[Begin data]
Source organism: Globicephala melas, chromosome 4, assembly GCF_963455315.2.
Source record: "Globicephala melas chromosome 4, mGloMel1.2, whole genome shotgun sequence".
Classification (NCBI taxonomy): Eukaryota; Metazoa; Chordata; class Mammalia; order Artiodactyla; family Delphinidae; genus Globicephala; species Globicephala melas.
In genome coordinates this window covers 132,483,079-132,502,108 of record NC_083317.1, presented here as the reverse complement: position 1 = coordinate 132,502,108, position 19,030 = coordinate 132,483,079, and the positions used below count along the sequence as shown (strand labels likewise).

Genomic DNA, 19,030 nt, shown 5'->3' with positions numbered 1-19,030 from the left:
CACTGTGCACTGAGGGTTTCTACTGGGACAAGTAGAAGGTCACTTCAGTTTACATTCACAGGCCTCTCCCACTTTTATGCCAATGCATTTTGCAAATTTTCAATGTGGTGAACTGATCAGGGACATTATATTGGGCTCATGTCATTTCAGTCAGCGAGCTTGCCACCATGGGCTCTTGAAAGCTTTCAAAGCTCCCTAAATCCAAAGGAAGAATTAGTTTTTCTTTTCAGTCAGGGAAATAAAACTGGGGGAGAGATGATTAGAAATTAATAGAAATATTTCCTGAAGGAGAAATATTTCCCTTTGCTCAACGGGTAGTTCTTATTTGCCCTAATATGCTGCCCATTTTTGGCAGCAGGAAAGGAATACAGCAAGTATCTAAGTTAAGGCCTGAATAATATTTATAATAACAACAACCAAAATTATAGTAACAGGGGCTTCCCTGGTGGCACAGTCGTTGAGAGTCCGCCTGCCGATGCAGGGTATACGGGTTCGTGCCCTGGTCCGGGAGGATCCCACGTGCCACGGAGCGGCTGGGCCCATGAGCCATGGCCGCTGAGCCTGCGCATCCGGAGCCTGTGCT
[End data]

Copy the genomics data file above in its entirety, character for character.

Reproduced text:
Source organism: Globicephala melas, chromosome 4, assembly GCF_963455315.2.
Source record: "Globicephala melas chromosome 4, mGloMel1.2, whole genome shotgun sequence".
Classification (NCBI taxonomy): Eukaryota; Metazoa; Chordata; class Mammalia; order Artiodactyla; family Delphinidae; genus Globicephala; species Globicephala melas.
In genome coordinates this window covers 132,483,079-132,502,108 of record NC_083317.1, presented here as the reverse complement: position 1 = coordinate 132,502,108, position 19,030 = coordinate 132,483,079, and the positions used below count along the sequence as shown (strand labels likewise).

Genomic DNA, 19,030 nt, shown 5'->3' with positions numbered 1-19,030 from the left:
CACTGTGCACTGAGGGTTTCTACTGGGACAAGTAGAAGGTCACTTCAGTTTACATTCACAGGCCTCTCCCACTTTTATGCCAATGCATTTTGCAAATTTTCAATGTGGTGAACTGATCAGGGACATTATATTGGGCTCATGTCATTTCAGTCAGCGAGCTTGCCACCATGGGCTCTTGAAAGCTTTCAAAGCTCCCTAAATCCAAAGGAAGAATTAGTTTTTCTTTTCAGTCAGGGAAATAAAACTGGGGGAGAGATGATTAGAAATTAATAGAAATATTTCCTGAAGGAGAAATATTTCCCTTTGCTCAACGGGTAGTTCTTATTTGCCCTAATATGCTGCCCATTTTTGGCAGCAGGAAAGGAATACAGCAAGTATCTAAGTTAAGGCCTGAATAATATTTATAATAACAACAACCAAAATTATAGTAACAGGGGCTTCCCTGGTGGCACAGTCGTTGAGAGTCCGCCTGCCGATGCAGGGTATACGGGTTCGTGCCCTGGTCCGGGAGGATCCCACGTGCCACGGAGCGGCTGGGCCCATGAGCCATGGCCGCTGAGCCTGCGCATCCGGAGCCTGTGCT